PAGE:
Review of Mrs Horton's Finger - Ovalhouse work-in-progress
From the moment you enter the muslin-curtained little world of Mrs Horton’s Finger to take your seat among the stools arranged haphazardly inside, you know this is going to be something rather different from the norm. After a long, pregnant silence sitting nervously in the dark, unsure of which direction to face, a soft and mysterious disembodied voice echoes around the space, the voice of a woman who seems as unsure of what is going on as we are. Then enters our guide, the delightfully dotty Carmella (Benedict Hopper), bright red wig and colourful dress making her look like an oversized ragdoll, welcoming us into her weird and wonderful world.
Inspired by the surreal works of Leonora Carrington, Dirty Market have created a wilfully bizarre collection of colourful characters and unsettling stories. The piece explores the themes of senility, rebellion and childlike curiosity, centred on the aged Mrs Horton’s journey after her abandonment in a nursing home run by the sinister Dr and Mrs Gambit. Mrs Horton herself is never seen, but as an audience we are made to feel as if her journey is our own, thus putting our feelings of delight, confusion and dread at what we witness into an all-too-fitting context. Our senses are engaged on several levels: bursts of light and colour, unsettling and whimsical music, and even sweet treats are all on the menu. Indeed, coupled with their signature bricolage environment, Dirty Market create a sense of immersion rarely achieved by companies without the obscene budgets of Punchdrunk et al.
The show is littered with ideas, many of which really manage to capture the imagination. The one I personally found the most affecting involved two people washing and clothing a loose bundle of twigs representing an elderly, infirm relative. It is a wonderfully absurd and rather amusing piece of simple puppetry, and the perfect example of how something so silly can actually contain profound emotional depth – through the laughter I felt pangs of sorrow, pity and even guilt at seeing this image of a broken old women handled with callous neglect, an image that will stay with me for a long while.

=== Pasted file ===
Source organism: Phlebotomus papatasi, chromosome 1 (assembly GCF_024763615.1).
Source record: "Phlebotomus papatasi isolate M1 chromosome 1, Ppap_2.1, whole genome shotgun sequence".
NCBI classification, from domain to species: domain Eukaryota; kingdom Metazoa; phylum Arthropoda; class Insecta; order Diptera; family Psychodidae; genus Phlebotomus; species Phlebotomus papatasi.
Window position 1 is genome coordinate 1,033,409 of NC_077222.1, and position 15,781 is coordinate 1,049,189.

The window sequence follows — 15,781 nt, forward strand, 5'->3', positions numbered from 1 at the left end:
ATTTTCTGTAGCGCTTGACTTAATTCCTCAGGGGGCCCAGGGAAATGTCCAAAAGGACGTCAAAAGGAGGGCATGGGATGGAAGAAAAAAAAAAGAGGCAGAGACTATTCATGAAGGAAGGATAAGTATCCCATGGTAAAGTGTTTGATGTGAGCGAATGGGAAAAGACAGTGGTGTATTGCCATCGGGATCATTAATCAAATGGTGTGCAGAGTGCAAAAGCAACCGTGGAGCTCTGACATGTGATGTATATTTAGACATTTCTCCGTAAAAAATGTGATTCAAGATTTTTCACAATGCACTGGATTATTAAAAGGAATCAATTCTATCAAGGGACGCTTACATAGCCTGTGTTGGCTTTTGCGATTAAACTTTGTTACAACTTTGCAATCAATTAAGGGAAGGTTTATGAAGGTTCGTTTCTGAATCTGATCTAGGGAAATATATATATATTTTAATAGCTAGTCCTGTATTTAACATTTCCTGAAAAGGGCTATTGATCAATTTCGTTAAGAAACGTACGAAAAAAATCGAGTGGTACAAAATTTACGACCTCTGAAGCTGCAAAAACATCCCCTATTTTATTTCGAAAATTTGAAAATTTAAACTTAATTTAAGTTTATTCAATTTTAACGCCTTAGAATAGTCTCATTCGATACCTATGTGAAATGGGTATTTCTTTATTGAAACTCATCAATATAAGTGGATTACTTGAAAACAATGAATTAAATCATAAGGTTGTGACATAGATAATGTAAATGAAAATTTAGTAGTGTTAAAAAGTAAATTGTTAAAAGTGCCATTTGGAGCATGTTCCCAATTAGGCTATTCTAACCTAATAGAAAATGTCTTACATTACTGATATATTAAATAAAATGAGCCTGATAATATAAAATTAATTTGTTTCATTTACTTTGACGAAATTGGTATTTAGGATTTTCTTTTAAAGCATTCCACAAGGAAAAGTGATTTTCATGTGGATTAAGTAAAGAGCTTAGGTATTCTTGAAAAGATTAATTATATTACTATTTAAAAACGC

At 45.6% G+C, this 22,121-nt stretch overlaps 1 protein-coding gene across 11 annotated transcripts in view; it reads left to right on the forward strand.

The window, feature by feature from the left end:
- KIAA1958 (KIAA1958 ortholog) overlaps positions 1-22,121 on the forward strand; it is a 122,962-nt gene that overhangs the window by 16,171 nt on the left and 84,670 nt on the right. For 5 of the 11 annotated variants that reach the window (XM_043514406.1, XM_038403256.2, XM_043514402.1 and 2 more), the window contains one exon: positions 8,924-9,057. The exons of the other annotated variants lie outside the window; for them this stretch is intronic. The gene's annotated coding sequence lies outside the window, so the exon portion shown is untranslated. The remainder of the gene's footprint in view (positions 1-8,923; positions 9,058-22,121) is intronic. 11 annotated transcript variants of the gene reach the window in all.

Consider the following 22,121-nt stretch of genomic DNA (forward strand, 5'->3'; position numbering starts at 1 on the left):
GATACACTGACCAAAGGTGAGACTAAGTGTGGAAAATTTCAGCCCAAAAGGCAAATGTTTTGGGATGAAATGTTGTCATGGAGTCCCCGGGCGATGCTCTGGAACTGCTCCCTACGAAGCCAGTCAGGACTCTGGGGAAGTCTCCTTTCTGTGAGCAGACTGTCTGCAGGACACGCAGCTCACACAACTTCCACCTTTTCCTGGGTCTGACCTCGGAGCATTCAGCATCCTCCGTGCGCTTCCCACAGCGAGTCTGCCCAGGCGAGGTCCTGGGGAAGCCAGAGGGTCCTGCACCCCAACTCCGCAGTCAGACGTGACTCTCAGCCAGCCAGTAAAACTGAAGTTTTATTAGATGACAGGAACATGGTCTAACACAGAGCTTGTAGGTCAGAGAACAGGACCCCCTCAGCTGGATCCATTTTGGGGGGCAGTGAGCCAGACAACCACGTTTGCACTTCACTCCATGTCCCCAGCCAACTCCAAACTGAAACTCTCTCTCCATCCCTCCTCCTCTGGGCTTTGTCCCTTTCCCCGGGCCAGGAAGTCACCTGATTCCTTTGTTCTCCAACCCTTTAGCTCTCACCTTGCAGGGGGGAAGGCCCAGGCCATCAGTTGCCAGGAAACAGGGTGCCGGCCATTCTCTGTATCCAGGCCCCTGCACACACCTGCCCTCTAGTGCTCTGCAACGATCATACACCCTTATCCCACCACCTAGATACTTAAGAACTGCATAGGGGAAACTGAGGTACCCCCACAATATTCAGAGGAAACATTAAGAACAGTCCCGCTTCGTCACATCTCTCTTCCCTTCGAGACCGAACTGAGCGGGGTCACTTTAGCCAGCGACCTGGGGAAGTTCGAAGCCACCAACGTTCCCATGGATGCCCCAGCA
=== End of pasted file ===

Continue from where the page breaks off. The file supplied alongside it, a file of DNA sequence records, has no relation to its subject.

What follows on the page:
Another very interesting moment involves the audience being lead from the space behind a curtain, there to witness the disturbing dance of the ‘Winking Nun’ (Jon Lee), overlaid with the narration of her equally disturbing history by Oscar Gibbs. The sequence is very engaging, but the movement sequence itself straddles the line between disturbing and comical, and could benefit from further work and a bit more subtlety. Similarly, many of the characters feel like they are either missing a dimension of complexity or perhaps had a few too many.
There are of lot of enjoyable performances, with particular mention for Shana Mongwanga, who imbues her characters with captivating warmth, as well as for Hopper’s Carmella. The music, too, really is one of the most enjoyable aspects of this production, and much credit must go to composer Nick Rye who, along with Rebecca Thorn’s hauntingly beautiful voice, creates a brilliant soundscape which keeps engaged with the piece throughout. The only downside to this is that one often can’t entirely follow what the performers are saying, particularly if sitting near the band (as I was), a technical aspect the company will have to consider when developing this project further. There are nice little touches throughout that make the audience feel all the more part of something magical (the riddles included in the programme, for example), and with some work on the characters and tweaking of the overall structure, this show could develop into something truly special.